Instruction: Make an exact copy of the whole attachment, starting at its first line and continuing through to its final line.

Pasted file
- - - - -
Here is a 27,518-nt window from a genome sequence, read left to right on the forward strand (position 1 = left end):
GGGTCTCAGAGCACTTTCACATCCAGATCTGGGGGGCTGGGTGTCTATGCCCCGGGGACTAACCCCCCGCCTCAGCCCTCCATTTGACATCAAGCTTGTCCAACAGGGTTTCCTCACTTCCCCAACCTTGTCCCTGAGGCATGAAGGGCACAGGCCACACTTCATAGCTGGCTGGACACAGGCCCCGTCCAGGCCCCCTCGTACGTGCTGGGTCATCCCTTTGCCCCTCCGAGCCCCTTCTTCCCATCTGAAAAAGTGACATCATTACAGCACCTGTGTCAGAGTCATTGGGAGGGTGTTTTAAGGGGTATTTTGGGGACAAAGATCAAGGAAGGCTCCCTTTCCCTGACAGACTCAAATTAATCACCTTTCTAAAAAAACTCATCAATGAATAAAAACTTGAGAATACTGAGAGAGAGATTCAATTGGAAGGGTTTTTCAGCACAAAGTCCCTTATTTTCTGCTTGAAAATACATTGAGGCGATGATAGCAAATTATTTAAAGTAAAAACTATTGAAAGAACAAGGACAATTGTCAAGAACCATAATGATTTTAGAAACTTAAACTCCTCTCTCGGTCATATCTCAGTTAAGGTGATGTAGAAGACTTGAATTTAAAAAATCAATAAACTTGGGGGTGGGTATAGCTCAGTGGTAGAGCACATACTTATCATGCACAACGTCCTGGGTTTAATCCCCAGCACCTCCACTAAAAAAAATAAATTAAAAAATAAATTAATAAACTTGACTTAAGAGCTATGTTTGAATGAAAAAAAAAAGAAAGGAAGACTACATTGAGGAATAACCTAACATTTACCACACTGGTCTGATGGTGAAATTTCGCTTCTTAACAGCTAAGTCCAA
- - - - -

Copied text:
Here is a 27,518-nt window from a genome sequence, read left to right on the forward strand (position 1 = left end):
GGGTCTCAGAGCACTTTCACATCCAGATCTGGGGGGCTGGGTGTCTATGCCCCGGGGACTAACCCCCCGCCTCAGCCCTCCATTTGACATCAAGCTTGTCCAACAGGGTTTCCTCACTTCCCCAACCTTGTCCCTGAGGCATGAAGGGCACAGGCCACACTTCATAGCTGGCTGGACACAGGCCCCGTCCAGGCCCCCTCGTACGTGCTGGGTCATCCCTTTGCCCCTCCGAGCCCCTTCTTCCCATCTGAAAAAGTGACATCATTACAGCACCTGTGTCAGAGTCATTGGGAGGGTGTTTTAAGGGGTATTTTGGGGACAAAGATCAAGGAAGGCTCCCTTTCCCTGACAGACTCAAATTAATCACCTTTCTAAAAAAACTCATCAATGAATAAAAACTTGAGAATACTGAGAGAGAGATTCAATTGGAAGGGTTTTTCAGCACAAAGTCCCTTATTTTCTGCTTGAAAATACATTGAGGCGATGATAGCAAATTATTTAAAGTAAAAACTATTGAAAGAACAAGGACAATTGTCAAGAACCATAATGATTTTAGAAACTTAAACTCCTCTCTCGGTCATATCTCAGTTAAGGTGATGTAGAAGACTTGAATTTAAAAAATCAATAAACTTGGGGGTGGGTATAGCTCAGTGGTAGAGCACATACTTATCATGCACAACGTCCTGGGTTTAATCCCCAGCACCTCCACTAAAAAAAATAAATTAAAAAATAAATTAATAAACTTGACTTAAGAGCTATGTTTGAATGAAAAAAAAAAGAAAGGAAGACTACATTGAGGAATAACCTAACATTTACCACACTGGTCTGATGGTGAAATTTCGCTTCTTAACAGCTAAGTCCAA